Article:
Invisible Republic #10:

New Wrinkles

Invisible Republic is only just now in its tenth issue, but it feels as if there have been many more than that. The complexity of the world, and the subtlety with which Gabriel Hardman and Corinna Bechko have told their story within it, gradually adding layer after layer of narrative complexity, gives this comic a truly epic scope. As always, issue #10 gives us a story about a story — namely the tale of the Malory Regime, as told through Maia Reveron’s diary. The diary has at least three groups chasing after it, namely early Malory benefactor Nica, the journalists Croger Babb and Fan Woronov, and Maia Reveron herself, along with her underground followers. It’s Nica who has the most substantial political power and connections, and for a while in this issue it appears that she’s an unstoppable force, but in the world of Invisible Republic, things are rarely that simple. Explosions, riots, interrogations, machinations and memories all blend together here in a swirl of intrigue and plot that serve to remind us why this comic is still a must-read intelligent, mature work of science fiction.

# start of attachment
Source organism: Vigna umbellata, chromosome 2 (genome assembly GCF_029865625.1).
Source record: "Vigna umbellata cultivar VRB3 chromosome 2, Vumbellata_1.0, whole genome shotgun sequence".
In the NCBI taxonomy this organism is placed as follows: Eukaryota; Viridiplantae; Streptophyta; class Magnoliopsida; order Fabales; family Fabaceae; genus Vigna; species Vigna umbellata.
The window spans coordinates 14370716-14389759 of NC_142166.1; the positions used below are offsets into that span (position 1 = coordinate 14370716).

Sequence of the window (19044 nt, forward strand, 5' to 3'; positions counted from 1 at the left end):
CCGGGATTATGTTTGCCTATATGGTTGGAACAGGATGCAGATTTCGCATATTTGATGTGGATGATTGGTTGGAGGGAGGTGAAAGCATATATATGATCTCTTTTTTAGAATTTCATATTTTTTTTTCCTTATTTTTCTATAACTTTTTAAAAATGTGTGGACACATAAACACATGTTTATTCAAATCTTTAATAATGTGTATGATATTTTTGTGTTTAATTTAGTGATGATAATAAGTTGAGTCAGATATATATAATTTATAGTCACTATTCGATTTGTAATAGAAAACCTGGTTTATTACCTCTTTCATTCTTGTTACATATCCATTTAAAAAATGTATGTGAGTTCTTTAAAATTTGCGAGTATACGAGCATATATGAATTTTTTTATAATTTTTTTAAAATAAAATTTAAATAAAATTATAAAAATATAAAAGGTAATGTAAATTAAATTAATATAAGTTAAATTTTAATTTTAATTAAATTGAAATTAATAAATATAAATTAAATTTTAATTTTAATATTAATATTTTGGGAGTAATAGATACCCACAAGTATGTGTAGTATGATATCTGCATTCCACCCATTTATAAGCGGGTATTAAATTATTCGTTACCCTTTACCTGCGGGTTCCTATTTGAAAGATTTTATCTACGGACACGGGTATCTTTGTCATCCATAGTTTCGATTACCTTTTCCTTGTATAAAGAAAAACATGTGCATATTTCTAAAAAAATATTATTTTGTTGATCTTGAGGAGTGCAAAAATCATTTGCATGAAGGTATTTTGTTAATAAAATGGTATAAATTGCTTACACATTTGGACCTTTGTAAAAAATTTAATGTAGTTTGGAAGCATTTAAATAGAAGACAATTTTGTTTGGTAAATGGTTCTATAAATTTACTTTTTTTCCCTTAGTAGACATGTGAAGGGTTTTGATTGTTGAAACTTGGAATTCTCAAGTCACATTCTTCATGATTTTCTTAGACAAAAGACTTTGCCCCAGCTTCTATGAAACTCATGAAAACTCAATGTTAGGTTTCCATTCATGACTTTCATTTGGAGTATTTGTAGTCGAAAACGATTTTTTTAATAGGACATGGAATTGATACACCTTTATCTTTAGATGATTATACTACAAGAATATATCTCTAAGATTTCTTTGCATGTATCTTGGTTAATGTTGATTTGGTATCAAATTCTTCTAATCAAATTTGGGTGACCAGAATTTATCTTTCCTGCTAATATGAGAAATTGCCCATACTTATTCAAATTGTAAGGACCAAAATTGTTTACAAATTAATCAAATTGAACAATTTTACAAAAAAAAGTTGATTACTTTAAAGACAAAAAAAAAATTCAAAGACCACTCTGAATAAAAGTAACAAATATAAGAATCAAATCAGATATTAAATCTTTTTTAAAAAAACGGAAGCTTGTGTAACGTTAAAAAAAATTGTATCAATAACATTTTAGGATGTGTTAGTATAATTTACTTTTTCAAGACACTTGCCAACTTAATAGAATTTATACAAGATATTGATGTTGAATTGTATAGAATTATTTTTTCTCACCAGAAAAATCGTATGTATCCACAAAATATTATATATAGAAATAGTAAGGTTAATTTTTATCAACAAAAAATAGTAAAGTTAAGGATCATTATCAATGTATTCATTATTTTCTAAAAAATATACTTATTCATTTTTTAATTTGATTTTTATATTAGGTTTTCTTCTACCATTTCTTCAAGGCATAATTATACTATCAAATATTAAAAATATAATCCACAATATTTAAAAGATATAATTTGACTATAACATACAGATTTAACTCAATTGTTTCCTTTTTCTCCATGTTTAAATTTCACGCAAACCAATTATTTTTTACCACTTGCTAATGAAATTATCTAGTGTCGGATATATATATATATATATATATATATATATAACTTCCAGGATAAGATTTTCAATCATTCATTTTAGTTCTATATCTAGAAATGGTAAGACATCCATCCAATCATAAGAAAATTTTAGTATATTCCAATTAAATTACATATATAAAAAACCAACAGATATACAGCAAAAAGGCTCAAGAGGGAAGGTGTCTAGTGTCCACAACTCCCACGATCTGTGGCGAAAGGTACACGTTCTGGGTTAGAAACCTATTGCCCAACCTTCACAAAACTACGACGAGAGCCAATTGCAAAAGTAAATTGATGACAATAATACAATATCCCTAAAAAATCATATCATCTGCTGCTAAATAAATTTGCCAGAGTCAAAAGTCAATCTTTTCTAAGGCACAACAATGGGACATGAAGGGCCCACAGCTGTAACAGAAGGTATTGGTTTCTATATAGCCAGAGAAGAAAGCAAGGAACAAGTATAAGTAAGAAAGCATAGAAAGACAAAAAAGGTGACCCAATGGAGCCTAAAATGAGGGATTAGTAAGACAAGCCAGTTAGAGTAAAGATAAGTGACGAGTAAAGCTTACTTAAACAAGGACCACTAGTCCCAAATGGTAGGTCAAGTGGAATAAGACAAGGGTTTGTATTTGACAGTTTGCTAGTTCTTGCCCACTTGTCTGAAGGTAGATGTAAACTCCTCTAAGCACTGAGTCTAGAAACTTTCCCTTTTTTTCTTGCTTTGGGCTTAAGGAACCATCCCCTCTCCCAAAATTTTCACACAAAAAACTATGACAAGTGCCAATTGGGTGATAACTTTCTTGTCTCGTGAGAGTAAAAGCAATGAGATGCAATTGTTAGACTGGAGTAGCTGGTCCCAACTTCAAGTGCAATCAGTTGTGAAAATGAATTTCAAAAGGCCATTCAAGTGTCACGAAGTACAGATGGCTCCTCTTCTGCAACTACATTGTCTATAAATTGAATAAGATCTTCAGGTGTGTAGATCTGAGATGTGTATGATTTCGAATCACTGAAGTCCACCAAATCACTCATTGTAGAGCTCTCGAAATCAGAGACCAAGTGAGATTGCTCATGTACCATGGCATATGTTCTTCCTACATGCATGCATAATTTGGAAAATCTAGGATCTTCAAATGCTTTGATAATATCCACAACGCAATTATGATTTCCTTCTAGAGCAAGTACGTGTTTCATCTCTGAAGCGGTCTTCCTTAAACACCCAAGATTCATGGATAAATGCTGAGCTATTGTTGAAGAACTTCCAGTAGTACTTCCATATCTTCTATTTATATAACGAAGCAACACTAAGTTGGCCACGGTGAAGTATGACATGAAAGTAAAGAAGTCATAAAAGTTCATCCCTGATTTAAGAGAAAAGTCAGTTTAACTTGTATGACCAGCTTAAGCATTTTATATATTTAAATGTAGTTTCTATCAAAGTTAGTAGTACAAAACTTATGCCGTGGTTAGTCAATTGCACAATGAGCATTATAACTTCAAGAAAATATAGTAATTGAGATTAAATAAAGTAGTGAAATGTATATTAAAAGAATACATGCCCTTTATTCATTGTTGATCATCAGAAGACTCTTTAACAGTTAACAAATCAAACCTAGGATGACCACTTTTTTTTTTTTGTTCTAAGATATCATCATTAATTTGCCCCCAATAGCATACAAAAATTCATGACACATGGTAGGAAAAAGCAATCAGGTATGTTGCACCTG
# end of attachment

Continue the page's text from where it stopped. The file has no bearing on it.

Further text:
This issue starts with what a lesser book would devote an entire issue to discussing: the deep backstory of how Maia and her cousin Arther McBride (leader of the Malory Regime) escaped their indentured servitude and found their way to the seacoast where we first met them way back in the premiere issue. In this context, and given what happens later in the issue, the scene establishes the motif that emergency escapes, violence and peril are nothing new for Arthur and Maia. Despite looking like a well-developed science fiction future civilization, with advanced technology and interstellar travel (there’s a reference to “faster than light” here, abbreviated in the BSG tradition as “FTL”), the sense of settled stability is an illusion. There is not only extreme inequality but a shocking lack of basic social justice for those outside of the ruling class. Whatever their stance is (and other than vague gestures, we haven’t seen a great deal of solid policy from Arthur or Nica), the “Malorys” clearly had a legitimate beef.